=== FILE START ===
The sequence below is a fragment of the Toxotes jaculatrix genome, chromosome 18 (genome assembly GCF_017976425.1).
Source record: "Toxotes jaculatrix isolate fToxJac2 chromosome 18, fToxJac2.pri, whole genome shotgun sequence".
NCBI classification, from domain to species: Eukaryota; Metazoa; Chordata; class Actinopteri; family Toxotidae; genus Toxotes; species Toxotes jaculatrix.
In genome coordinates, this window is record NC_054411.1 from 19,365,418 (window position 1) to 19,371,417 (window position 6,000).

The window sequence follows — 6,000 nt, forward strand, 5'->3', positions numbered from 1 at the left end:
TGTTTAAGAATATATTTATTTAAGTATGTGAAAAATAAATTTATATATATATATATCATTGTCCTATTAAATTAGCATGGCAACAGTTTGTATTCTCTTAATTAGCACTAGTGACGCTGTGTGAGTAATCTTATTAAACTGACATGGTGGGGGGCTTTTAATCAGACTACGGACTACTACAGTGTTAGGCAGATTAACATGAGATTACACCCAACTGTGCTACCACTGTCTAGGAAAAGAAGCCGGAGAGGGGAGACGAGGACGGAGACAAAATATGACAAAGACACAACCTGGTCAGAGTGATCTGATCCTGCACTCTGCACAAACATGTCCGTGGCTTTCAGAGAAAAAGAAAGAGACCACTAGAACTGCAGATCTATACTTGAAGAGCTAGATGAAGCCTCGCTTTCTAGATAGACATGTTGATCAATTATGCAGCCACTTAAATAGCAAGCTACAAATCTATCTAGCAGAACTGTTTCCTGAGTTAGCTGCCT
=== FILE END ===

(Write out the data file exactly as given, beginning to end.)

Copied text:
The sequence below is a fragment of the Toxotes jaculatrix genome, chromosome 18 (genome assembly GCF_017976425.1).
Source record: "Toxotes jaculatrix isolate fToxJac2 chromosome 18, fToxJac2.pri, whole genome shotgun sequence".
NCBI classification, from domain to species: Eukaryota; Metazoa; Chordata; class Actinopteri; family Toxotidae; genus Toxotes; species Toxotes jaculatrix.
In genome coordinates, this window is record NC_054411.1 from 19,365,418 (window position 1) to 19,371,417 (window position 6,000).

The window sequence follows — 6,000 nt, forward strand, 5'->3', positions numbered from 1 at the left end:
TGTTTAAGAATATATTTATTTAAGTATGTGAAAAATAAATTTATATATATATATATCATTGTCCTATTAAATTAGCATGGCAACAGTTTGTATTCTCTTAATTAGCACTAGTGACGCTGTGTGAGTAATCTTATTAAACTGACATGGTGGGGGGCTTTTAATCAGACTACGGACTACTACAGTGTTAGGCAGATTAACATGAGATTACACCCAACTGTGCTACCACTGTCTAGGAAAAGAAGCCGGAGAGGGGAGACGAGGACGGAGACAAAATATGACAAAGACACAACCTGGTCAGAGTGATCTGATCCTGCACTCTGCACAAACATGTCCGTGGCTTTCAGAGAAAAAGAAAGAGACCACTAGAACTGCAGATCTATACTTGAAGAGCTAGATGAAGCCTCGCTTTCTAGATAGACATGTTGATCAATTATGCAGCCACTTAAATAGCAAGCTACAAATCTATCTAGCAGAACTGTTTCCTGAGTTAGCTGCCT